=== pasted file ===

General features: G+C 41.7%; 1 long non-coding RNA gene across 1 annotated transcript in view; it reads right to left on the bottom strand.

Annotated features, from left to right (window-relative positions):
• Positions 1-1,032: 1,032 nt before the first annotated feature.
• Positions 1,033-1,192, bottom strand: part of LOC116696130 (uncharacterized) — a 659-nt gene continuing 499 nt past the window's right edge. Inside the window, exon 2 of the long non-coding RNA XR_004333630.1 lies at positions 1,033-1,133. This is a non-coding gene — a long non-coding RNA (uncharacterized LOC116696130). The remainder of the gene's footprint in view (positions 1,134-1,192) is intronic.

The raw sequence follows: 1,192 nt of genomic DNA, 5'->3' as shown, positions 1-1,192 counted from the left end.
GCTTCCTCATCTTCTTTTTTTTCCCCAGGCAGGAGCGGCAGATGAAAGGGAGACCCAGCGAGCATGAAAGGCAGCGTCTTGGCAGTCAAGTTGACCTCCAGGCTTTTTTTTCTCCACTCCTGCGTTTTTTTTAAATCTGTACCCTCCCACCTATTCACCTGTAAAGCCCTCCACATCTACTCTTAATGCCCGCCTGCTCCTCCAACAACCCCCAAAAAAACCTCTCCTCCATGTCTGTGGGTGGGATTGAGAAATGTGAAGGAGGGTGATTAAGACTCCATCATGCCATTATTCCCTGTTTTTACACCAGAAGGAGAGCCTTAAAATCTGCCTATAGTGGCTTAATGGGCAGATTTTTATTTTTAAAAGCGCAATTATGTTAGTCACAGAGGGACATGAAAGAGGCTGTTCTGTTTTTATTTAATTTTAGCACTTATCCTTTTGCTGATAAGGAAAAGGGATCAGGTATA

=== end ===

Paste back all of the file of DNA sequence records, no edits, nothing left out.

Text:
General features: G+C 41.7%; 1 long non-coding RNA gene across 1 annotated transcript in view; it reads right to left on the bottom strand.

Annotated features, from left to right (window-relative positions):
• Positions 1-1,032: 1,032 nt before the first annotated feature.
• Positions 1,033-1,192, bottom strand: part of LOC116696130 (uncharacterized) — a 659-nt gene continuing 499 nt past the window's right edge. Inside the window, exon 2 of the long non-coding RNA XR_004333630.1 lies at positions 1,033-1,133. This is a non-coding gene — a long non-coding RNA (uncharacterized LOC116696130). The remainder of the gene's footprint in view (positions 1,134-1,192) is intronic.

The raw sequence follows: 1,192 nt of genomic DNA, 5'->3' as shown, positions 1-1,192 counted from the left end.
GCTTCCTCATCTTCTTTTTTTTCCCCAGGCAGGAGCGGCAGATGAAAGGGAGACCCAGCGAGCATGAAAGGCAGCGTCTTGGCAGTCAAGTTGACCTCCAGGCTTTTTTTTCTCCACTCCTGCGTTTTTTTTAAATCTGTACCCTCCCACCTATTCACCTGTAAAGCCCTCCACATCTACTCTTAATGCCCGCCTGCTCCTCCAACAACCCCCAAAAAAACCTCTCCTCCATGTCTGTGGGTGGGATTGAGAAATGTGAAGGAGGGTGATTAAGACTCCATCATGCCATTATTCCCTGTTTTTACACCAGAAGGAGAGCCTTAAAATCTGCCTATAGTGGCTTAATGGGCAGATTTTTATTTTTAAAAGCGCAATTATGTTAGTCACAGAGGGACATGAAAGAGGCTGTTCTGTTTTTATTTAATTTTAGCACTTATCCTTTTGCTGATAAGGAAAAGGGATCAGGTATA